Snapshot Case: What Happened?

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Snapshot cases are tracings where we do not have good patient follow-up—or sometimes even clinical information—but still feel there are points worth discussing.   This is a patient who required emergent cardioversion for unstable rapid atrial fibrillation. What happened?   Tracing shared by Rob McDonald, and emergency department nurse in Queensland, Australia.

Proficiency vs Deficiency… The Art Of Electrocardiography Analysis

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Understanding the different types of  assessments, assessment tools, and findings acquired from these assessments, are all part of proper patient care in both acute and chronic emergency medicine management, in every realm of the term “PATIENT CARE”. One of the most important tools, in both the prehospital setting and long term care, is the 12 […]

Transcutaneous Pacing Success!!! Part 2

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This is the second half of a two-part case presentation examining transcutaneous pacing. If you didn’t see yesterday’s post I highly suggest checking out Part 1 before continuing, but if you hate learning I suppose you can start here. Yesterday we examined a series of tracings that depicted transcutaneous pacing (TCP) in all its stages: […]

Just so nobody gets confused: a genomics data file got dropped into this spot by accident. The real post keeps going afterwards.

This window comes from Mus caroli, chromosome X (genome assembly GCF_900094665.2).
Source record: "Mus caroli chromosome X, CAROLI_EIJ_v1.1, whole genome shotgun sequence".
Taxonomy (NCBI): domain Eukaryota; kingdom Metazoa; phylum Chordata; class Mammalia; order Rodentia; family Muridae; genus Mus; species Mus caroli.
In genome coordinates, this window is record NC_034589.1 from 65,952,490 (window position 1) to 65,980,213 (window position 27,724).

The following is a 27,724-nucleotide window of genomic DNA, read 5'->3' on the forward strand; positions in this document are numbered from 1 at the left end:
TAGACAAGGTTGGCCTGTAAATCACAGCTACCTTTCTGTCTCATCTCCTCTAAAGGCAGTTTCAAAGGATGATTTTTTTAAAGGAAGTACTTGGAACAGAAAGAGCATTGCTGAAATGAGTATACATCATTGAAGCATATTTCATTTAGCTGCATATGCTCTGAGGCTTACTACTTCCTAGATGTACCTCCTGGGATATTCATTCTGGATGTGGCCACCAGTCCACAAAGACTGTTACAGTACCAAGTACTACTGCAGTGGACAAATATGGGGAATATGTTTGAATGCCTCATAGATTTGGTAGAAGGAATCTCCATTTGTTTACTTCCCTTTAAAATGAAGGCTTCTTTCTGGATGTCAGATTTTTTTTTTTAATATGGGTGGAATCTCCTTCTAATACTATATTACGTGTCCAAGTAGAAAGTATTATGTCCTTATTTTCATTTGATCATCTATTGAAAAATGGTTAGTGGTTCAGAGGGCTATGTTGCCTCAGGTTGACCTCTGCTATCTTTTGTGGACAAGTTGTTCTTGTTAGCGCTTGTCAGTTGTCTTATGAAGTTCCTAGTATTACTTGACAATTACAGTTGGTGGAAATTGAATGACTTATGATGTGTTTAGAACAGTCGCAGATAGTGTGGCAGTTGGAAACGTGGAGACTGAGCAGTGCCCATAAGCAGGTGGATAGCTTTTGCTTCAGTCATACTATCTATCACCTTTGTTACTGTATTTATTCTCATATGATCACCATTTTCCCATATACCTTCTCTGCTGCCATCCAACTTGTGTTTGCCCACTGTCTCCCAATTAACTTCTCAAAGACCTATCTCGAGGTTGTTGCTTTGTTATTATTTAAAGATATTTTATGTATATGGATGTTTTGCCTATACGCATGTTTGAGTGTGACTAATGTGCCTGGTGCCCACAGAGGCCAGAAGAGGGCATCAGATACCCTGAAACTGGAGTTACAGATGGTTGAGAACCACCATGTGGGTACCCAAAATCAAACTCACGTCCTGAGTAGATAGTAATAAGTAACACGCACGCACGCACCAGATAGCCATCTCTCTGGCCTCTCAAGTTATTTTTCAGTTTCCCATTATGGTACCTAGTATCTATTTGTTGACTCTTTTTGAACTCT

Transcutaneous Pacing Success!!! Part 1

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Anyone trained in transcutaneous pacing (TCP) needs to be able to identify the rhythm below instantly. It shows a patient being transcutaneously paced at 80 bpm and 125 mA on a LifePak 12 [the strip is labelled 130 mA but that refers to a point just past the end of the paper, I promise]. Well, […]

Revolutionizing Pediatric Resuscitation, JEMS Games Finals, and a Very Serious Topic #EMSToday2015

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Friday, February 27 Okay, I admit it. I’m 43 years old and I can’t party like I used to. I needed a little help yesterday morning after ZOLL SHOCKFEST. But, I had an important meeting to attend with three amazing women who keep the trains running on time at EMS Today 2015 – MaryBeth DeWitt (@dewittmarybeth), […]

Meetings, Great Classes, and Celebration! #EMSToday2015

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Thursday, February 26 My day started early (these blog posts don’t write themselves you know!) and then I was off to my first ever JEMS Editorial Board meeting. As the “new guy” I had resolved not to cause too much trouble. A.J. Heightman (@AJHeightman) was suffering a bit of laryngitis which gave everyone good-natured laugh at A.J.’s […]

From Precons to EMS 10 Awards and Nightwatch! #EMSToday2015

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Wednesday, February 25, 2015 What an awesome day at EMS Today 2015! Kelly and I headed over to the Convention Center to get registered and ran into our very good friends Nick Nudell (@RunMedic), Chris Montera (@geekymedic), and Anne Robinson Montera (@CaringAnne). Nick and I started the EKG Club many years ago as an email-based discussion […]